Updated: Jul 4
With many cities and towns around the UK pushing for ‘cleaner air’ road schemes, local councils are continuously looking for ways to decrease vehicle emissions.
Most are now putting vehicle licensing requirements into action to encourage road users into electric vehicles (EV), none more so than taxi and private hire drivers.
Solihull Metropolitan Borough Council have put an electric vehicle strategy plan together to improve the area‘s EV network, and it has a clear focus on the taxi and private hire trade, saying: “Taxis and private hire vehicles are typically used more intensively than private cars.
“They contribute considerably to urban air pollution in areas of high footfall, resulting in a significant negative impact on citizen’s health. This problem is compounded by the fact there are a significant number of older and more polluting taxis operating in Solihull.“
A spokesperson for the council went on to add that despite the challenges they currently pose, taxis and private hire vehicles have the potential to play a significant role in the development of a comprehensive charging network by providing a base-level of demand for EV charging points, thus reducing the risk of low-utilisation of charging points and improving their commercial viability.
In addition, the council say because a key challenge with electric vehicles is very limited exposure with the wider public, taxi and private hire (TPH) vehicles have the potential to offer a large number of residents and local employees a positive first experience of travelling in an electric vehicle, helping to improve public familiarity with the technology.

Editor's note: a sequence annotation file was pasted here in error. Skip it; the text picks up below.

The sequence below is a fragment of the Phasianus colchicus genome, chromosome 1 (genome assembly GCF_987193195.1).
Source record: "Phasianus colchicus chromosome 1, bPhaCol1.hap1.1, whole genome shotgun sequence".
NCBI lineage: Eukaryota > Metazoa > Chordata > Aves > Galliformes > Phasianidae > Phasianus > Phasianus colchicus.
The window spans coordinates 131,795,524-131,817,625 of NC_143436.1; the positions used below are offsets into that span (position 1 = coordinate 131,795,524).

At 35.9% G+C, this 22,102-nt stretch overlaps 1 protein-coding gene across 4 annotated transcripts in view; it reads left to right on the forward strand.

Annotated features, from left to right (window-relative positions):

The council believes a first step to realising the potential of TPH vehicles in driving uptake of EVs in Solihull is to establish effective channels of communication with the taxi trade to improve awareness and close knowledge gaps on the benefits of EVs, whilst gauging the industry’s perceptions of the benefits of EVs.
”Understanding travel patterns, including key routes, stopping and waiting areas and popular pick-up and drop-off destinations of the taxi private hire vehicles will enable the identification of suitable potential locations for charging infrastructure that can be used by the taxi trade and therefore guaranteeing a consistent level of use,” a spokesperson said.
There are several possible methods for understanding the travel patterns of the taxi trade including analysis of taxi GIS data, conducting taxi-rank surveys and using tracking equipment placed in taxis and private hire vehicles.
The strategy plan notes that any charging points that would be used by the taxi trade would likely need to be rapid chargers due to the time constraints on charging during a shift. Taxi drivers would also need to have guaranteed ability to charge immediately for this same reason. A booking system that is compatible with neighbouring areas would allow this, the potential for which is being explored in more detail.
Image Credit: LEVC